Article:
Epidemiology of Intrathoracic Petechial Hemorrhages in Sudden Infant Death Syndrome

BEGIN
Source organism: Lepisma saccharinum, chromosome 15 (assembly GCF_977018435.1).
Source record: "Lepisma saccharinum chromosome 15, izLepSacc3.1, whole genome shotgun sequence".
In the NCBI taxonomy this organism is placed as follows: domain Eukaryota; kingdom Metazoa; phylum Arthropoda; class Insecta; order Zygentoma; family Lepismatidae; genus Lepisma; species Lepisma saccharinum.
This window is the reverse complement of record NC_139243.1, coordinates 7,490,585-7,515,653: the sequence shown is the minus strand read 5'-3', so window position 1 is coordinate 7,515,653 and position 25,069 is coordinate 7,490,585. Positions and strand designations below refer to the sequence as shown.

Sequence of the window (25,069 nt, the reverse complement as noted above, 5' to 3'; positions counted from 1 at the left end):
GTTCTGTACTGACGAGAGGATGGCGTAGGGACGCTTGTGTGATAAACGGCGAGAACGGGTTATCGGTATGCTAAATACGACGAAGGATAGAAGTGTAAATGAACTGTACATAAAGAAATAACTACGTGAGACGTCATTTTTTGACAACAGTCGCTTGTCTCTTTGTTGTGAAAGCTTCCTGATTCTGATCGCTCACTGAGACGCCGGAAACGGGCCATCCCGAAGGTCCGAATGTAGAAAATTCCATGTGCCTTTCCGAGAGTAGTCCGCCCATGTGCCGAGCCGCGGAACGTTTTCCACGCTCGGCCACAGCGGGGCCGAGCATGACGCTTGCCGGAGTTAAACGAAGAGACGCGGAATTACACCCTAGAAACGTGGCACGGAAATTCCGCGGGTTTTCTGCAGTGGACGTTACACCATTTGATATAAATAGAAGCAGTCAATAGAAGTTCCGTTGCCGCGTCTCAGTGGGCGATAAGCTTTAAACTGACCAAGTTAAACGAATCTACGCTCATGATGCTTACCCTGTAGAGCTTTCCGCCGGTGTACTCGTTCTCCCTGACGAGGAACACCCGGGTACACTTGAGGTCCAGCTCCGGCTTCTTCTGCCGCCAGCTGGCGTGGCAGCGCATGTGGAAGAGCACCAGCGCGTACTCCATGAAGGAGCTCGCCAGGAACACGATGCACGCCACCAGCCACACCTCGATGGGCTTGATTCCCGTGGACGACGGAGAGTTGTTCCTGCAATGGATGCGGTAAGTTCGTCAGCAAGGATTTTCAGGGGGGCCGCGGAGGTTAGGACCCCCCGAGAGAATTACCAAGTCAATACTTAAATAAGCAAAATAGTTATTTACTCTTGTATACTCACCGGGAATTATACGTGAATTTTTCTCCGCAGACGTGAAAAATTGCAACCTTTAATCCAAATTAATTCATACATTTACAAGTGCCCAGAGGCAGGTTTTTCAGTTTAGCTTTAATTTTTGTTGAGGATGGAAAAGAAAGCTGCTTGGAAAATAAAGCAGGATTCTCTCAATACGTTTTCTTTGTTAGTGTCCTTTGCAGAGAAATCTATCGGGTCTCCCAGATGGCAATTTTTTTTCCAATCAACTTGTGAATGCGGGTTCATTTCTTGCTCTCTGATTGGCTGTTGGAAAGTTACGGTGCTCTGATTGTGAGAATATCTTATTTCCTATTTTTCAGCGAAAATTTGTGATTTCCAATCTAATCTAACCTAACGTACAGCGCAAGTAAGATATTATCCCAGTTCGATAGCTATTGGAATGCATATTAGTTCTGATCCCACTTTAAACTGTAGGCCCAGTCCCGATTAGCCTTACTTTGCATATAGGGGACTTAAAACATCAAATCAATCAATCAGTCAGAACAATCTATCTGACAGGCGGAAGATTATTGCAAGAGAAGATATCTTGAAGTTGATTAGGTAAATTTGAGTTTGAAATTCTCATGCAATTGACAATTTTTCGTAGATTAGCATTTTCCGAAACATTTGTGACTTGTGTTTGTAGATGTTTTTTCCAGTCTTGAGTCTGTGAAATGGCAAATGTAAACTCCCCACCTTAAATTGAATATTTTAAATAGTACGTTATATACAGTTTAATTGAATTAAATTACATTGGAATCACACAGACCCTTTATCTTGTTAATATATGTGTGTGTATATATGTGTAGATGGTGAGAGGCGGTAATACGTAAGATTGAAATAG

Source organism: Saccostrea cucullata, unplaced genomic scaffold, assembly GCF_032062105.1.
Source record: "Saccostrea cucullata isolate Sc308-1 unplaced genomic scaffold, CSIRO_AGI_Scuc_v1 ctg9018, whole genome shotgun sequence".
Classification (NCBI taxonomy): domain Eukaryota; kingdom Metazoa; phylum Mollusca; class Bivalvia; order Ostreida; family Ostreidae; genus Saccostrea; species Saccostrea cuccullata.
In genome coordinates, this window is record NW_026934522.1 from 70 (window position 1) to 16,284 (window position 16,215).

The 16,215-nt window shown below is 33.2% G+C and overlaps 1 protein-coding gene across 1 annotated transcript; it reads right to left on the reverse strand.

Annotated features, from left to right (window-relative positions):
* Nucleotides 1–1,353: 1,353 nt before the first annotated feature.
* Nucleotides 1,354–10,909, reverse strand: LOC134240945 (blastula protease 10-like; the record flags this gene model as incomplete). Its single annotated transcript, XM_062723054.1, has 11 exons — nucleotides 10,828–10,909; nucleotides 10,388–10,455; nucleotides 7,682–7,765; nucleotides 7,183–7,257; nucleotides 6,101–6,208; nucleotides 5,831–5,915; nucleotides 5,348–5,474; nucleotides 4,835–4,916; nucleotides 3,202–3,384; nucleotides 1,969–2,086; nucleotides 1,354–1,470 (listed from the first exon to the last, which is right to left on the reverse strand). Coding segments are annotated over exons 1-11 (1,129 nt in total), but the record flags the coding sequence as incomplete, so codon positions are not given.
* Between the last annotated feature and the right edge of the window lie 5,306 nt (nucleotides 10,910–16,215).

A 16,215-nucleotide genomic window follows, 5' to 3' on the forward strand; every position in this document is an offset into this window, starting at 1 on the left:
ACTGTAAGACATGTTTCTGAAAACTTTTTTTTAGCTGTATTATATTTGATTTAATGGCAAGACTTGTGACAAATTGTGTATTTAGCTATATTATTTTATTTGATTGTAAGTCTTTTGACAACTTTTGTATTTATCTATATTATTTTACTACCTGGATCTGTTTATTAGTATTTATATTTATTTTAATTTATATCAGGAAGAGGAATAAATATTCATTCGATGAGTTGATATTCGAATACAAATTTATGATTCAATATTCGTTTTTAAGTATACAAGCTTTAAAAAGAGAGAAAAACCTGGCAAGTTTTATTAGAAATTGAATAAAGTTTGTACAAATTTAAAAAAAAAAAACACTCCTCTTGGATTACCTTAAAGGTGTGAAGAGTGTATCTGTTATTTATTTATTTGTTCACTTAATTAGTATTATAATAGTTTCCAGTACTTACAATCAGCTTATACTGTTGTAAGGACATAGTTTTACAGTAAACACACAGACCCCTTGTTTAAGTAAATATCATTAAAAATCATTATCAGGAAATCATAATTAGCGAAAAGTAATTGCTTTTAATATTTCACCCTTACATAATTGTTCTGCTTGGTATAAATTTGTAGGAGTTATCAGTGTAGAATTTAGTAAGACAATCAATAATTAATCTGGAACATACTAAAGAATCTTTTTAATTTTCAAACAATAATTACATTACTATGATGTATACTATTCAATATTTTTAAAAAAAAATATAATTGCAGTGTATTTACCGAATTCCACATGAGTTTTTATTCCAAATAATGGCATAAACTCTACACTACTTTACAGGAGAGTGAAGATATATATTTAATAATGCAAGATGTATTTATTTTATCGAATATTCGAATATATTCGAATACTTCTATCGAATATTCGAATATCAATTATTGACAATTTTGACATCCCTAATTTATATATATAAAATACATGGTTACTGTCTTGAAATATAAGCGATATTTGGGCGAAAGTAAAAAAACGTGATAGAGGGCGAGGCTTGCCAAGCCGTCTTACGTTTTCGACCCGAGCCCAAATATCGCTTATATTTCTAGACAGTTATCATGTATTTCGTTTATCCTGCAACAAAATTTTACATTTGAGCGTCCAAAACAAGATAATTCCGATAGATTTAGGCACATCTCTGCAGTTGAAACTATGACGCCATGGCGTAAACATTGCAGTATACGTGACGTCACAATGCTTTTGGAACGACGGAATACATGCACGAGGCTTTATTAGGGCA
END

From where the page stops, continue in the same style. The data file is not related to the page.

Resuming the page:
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The possible effects of a wide range of sociodemographic and environmental factors on the incidence and distribution of petechiae were investigated in 485 sudden infant death syndrome (SIDS) cases from the New Zealand Cot Death Study. The number (nil, few, many) of macroscopic petechial hemorrhages in the visceral pleura, capsule of thymus, and epicardium was recorded in 458 of 474 autopsied SIDS cases. Other information was obtained from parental interview and obstetric records. Univariate analysis showed highly significant relationships (P ≤ 0.005) between the frequency of petechiae at one or more sites and socioeconomic status, parity, breast feeding, age at death, time of death, sleep position, and head covering at death and lesser but significant relationships (P ≤ 0.05) with Maori ethnicity, birth weight, gestation, pacifier use, and bed sharing. After multivariate analysis, significant associations remained between increased frequencies of thymic petechiae and parity (P = 0.0001), age at death (P = 0.0003), Maori ethnicity (P = 0.0019), pacifier use (P = 0.0001), and head covering at death (P = 0.0032); between increased frequencies of epicardial petechiae and head covering at death (P = 0.008) and an estimated time of death between 00:00 and 05:59 h (P = 0.056); and between increased frequencies of pleural petechiae and maternal smoking (P = 0.058) and parity (P = 0.022). There was a decreased frequency of pleural petechiae in infants placed prone for their final sleep (P = 0.058). The distribution and frequency of petechiae are affected by environmental factors, including known risk factors for SIDS, but these factors occur inconsistently across the three sites. The findings imply differences in the pathogenesis at each site but do not provide consistent support for previous theories of causation of petechiae.
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